Skyline Country Club is a semi-private club that welcomes golfers with sweeping views of the Berkshire mountains and glimmering waters that intersect the grounds. Elevation changes and blind tee shots are frequent throughout the 6,075-yard course, as seen on the 4th hole, which rewards precise tee shots of roughly 110–165 yards with an easy 110-yard shot to the green. The par 5 12th, the course's most difficult hole, forces players to drive onto a tight fairway along the straight 490-yard layout that ends with a false front, a greenside slope that often tricks golfers and sends balls rolling back toward the player like an industrial-grade pop-a-shot. After finishing the course with two consecutive par 4's, golfers can retire to the Club's pub for drinks and eats on the open-air deck, which offers views of the surrounding landscape.
Course at a Glance:
Home to 20 historic Shaker buildings, the current Hancock Shaker Village is an open-air relic of the Hancock Shaker community, originally founded in the 1780s and once boasting more than 300 residents and 3,000 acres. Learn the laudable history of Shaker craftsmanship, architecture, and agricultural techniques with a self-guided tour of the 20-acre grounds, which includes open access to original structures such as the famous 1826 round stone barn, the 1830 brick dwelling, and the 1940 laser-tag amphitheater. Artifacts such as early Shaker washing machines, drying racks, and furniture populate many of the buildings and guests can watch on-site artisans demonstrate Shaker crafts, listen to guides discuss Shaker worship and work customs, or dedicate the rest of their lives to manufacturing Shaker-style textiles.
In the summer of 1850, a moderately successful writer brought his young wife, Lizzie, and their baby, Malcolm, to the town where his father grew up, Berkshire. Seduced by its picturesque countryside, the writer impulsively bought a farm, which would become the family’s home for the next 13 years and the place where he penned a novel that would change the face of American literature: Moby-Dick.
Today, the Berkshire Historical Society maintains the farmhouse where Melville sharpened his quills, gazed out the library window, and drank in the view of Mount Greylock, whose statuesque peak supposedly inspired the elusive white whale that taught Ahab to use his nose as a blowhole. The house was old even then, as it was originally built in the Georgian style back in 1780, acquiring Federal-style details in the 1840s. Careful preservation allows visitors to wander through Melville’s study and gaze upon the fireplace featured in his short story I and My Chimney. They can also observe the piazza that makes an appearance in The Piazza Tales, and see the restored barn where Melville and Nathaniel Hawthorne whiled away the hours with deep literary conversation and video games.
In addition to pondering the rooms where Melville lived his days, visitors peruse furniture, portraits, and clothing from the Berkshire Historical Society’s collection of artifacts and enjoy exhibits and events such as plays. Those who make appointments in advance can also immerse themselves in the manuscripts, atlases, oral-history tapes, and photographs that populate the Margaret H. Hall Library and Archives.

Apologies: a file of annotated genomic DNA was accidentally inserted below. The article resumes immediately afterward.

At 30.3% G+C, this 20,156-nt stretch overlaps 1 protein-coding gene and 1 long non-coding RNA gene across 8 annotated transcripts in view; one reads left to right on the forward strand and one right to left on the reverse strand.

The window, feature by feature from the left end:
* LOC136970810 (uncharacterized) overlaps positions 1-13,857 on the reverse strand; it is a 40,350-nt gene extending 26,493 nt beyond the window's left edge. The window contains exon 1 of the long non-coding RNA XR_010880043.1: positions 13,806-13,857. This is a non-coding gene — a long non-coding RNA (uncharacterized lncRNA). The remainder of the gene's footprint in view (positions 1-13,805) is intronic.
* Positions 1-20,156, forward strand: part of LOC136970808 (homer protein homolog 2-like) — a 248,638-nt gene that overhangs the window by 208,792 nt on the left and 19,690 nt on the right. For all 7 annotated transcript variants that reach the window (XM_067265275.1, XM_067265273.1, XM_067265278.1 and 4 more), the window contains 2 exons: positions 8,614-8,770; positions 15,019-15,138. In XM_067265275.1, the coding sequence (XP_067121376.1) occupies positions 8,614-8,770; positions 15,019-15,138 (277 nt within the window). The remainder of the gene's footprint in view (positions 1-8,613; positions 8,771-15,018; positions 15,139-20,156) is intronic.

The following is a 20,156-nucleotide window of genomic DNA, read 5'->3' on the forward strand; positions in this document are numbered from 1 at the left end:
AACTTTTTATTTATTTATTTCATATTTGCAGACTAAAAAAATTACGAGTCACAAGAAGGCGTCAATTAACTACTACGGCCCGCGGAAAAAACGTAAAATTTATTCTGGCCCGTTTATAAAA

For more than a century, the Berkshire Museum has blended history, science, and art into a cohesive whole, drawing inspiration from both the Smithsonian and the American Museum for Natural Science. The museum is packed with wonders ranging from Wally—the fiberglass stegosaurus who guards the museum’s entry—to the John James Audubon display, an impassioned tribute to the very ornithology that prompted Audubon to pen The Birds of America. Other, more playful displays unveil additional wonders, including Alexander Calder's collection of wooden push and pull toys. And inside the vast, salty aquarium, a teeming collection of clownfish, blind cave tetra, and puffer fish swim merrily side-by-side, thankful that they've yet to be cast as members of some trite, underwater calypso band.
The community-oriented Shakespeare & Co. presents high-quality theatrical meditations on life, politics, and elf employment while upholding the art-loving, humanistic tenets of Elizabethan theater. Based on the popular David Sedaris essay of the same name and adapted for the stage by Joe Mantello, The SantaLand Diaries chronicles one man’s achingly amusing struggle playing Crumpet the Elf at Macy’s during a single holiday season. Presented in the Elayne P. Bernstein Theatre, the show combines wry comedic storytelling with a yuletide setting that charmingly evokes years of bygone Santa visits and threats of coal-lump showers. Peter Davenport, a 2009 IRNE nominee, plays protagonist Crumpet the Elf as he struggles through bouts of hilariously irksome Christmastime retail drudgery. Elves, though docile by nature, are prone to outbursts of adult-related content, so this show is not recommended for children ages 13 and younger.